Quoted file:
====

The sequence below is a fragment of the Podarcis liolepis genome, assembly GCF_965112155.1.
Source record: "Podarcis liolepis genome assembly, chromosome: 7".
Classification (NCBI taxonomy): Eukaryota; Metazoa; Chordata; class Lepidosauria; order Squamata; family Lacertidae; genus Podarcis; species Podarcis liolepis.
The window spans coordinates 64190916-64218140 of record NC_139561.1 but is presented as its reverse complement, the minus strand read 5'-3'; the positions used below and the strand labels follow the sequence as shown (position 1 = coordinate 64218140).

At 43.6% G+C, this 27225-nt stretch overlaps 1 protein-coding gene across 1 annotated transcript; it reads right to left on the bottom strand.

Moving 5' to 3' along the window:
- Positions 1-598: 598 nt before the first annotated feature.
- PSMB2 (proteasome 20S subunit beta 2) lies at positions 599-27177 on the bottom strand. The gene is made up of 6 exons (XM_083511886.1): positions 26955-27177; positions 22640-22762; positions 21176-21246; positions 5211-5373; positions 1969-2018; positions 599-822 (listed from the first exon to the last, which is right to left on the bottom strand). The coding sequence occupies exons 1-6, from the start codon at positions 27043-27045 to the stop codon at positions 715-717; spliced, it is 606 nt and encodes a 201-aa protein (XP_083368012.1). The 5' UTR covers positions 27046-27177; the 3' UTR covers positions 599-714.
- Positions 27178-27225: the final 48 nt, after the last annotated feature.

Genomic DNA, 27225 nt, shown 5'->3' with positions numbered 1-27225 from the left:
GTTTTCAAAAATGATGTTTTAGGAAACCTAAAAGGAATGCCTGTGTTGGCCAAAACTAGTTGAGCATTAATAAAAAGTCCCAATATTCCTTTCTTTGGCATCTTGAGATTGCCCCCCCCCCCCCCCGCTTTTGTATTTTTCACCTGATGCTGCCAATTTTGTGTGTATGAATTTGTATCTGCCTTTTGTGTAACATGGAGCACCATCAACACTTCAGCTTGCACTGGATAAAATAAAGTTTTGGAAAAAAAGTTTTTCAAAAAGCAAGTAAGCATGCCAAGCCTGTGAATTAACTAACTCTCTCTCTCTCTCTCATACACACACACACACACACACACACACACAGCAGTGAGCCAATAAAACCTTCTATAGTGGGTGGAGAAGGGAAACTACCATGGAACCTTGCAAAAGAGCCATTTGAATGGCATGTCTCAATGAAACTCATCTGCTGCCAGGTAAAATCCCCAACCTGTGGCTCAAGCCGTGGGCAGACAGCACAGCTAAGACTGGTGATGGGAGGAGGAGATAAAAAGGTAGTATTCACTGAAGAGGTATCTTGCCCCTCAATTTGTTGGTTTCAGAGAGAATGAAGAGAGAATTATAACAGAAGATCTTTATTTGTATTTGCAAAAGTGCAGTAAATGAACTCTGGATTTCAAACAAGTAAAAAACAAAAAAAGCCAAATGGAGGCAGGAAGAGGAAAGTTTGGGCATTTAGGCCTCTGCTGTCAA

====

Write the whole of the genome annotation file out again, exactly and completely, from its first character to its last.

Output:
The sequence below is a fragment of the Podarcis liolepis genome, assembly GCF_965112155.1.
Source record: "Podarcis liolepis genome assembly, chromosome: 7".
Classification (NCBI taxonomy): Eukaryota; Metazoa; Chordata; class Lepidosauria; order Squamata; family Lacertidae; genus Podarcis; species Podarcis liolepis.
The window spans coordinates 64190916-64218140 of record NC_139561.1 but is presented as its reverse complement, the minus strand read 5'-3'; the positions used below and the strand labels follow the sequence as shown (position 1 = coordinate 64218140).

At 43.6% G+C, this 27225-nt stretch overlaps 1 protein-coding gene across 1 annotated transcript; it reads right to left on the bottom strand.

Moving 5' to 3' along the window:
- Positions 1-598: 598 nt before the first annotated feature.
- PSMB2 (proteasome 20S subunit beta 2) lies at positions 599-27177 on the bottom strand. The gene is made up of 6 exons (XM_083511886.1): positions 26955-27177; positions 22640-22762; positions 21176-21246; positions 5211-5373; positions 1969-2018; positions 599-822 (listed from the first exon to the last, which is right to left on the bottom strand). The coding sequence occupies exons 1-6, from the start codon at positions 27043-27045 to the stop codon at positions 715-717; spliced, it is 606 nt and encodes a 201-aa protein (XP_083368012.1). The 5' UTR covers positions 27046-27177; the 3' UTR covers positions 599-714.
- Positions 27178-27225: the final 48 nt, after the last annotated feature.

Genomic DNA, 27225 nt, shown 5'->3' with positions numbered 1-27225 from the left:
GTTTTCAAAAATGATGTTTTAGGAAACCTAAAAGGAATGCCTGTGTTGGCCAAAACTAGTTGAGCATTAATAAAAAGTCCCAATATTCCTTTCTTTGGCATCTTGAGATTGCCCCCCCCCCCCCCCGCTTTTGTATTTTTCACCTGATGCTGCCAATTTTGTGTGTATGAATTTGTATCTGCCTTTTGTGTAACATGGAGCACCATCAACACTTCAGCTTGCACTGGATAAAATAAAGTTTTGGAAAAAAAGTTTTTCAAAAAGCAAGTAAGCATGCCAAGCCTGTGAATTAACTAACTCTCTCTCTCTCTCTCATACACACACACACACACACACACACACACAGCAGTGAGCCAATAAAACCTTCTATAGTGGGTGGAGAAGGGAAACTACCATGGAACCTTGCAAAAGAGCCATTTGAATGGCATGTCTCAATGAAACTCATCTGCTGCCAGGTAAAATCCCCAACCTGTGGCTCAAGCCGTGGGCAGACAGCACAGCTAAGACTGGTGATGGGAGGAGGAGATAAAAAGGTAGTATTCACTGAAGAGGTATCTTGCCCCTCAATTTGTTGGTTTCAGAGAGAATGAAGAGAGAATTATAACAGAAGATCTTTATTTGTATTTGCAAAAGTGCAGTAAATGAACTCTGGATTTCAAACAAGTAAAAAACAAAAAAAGCCAAATGGAGGCAGGAAGAGGAAAGTTTGGGCATTTAGGCCTCTGCTGTCAA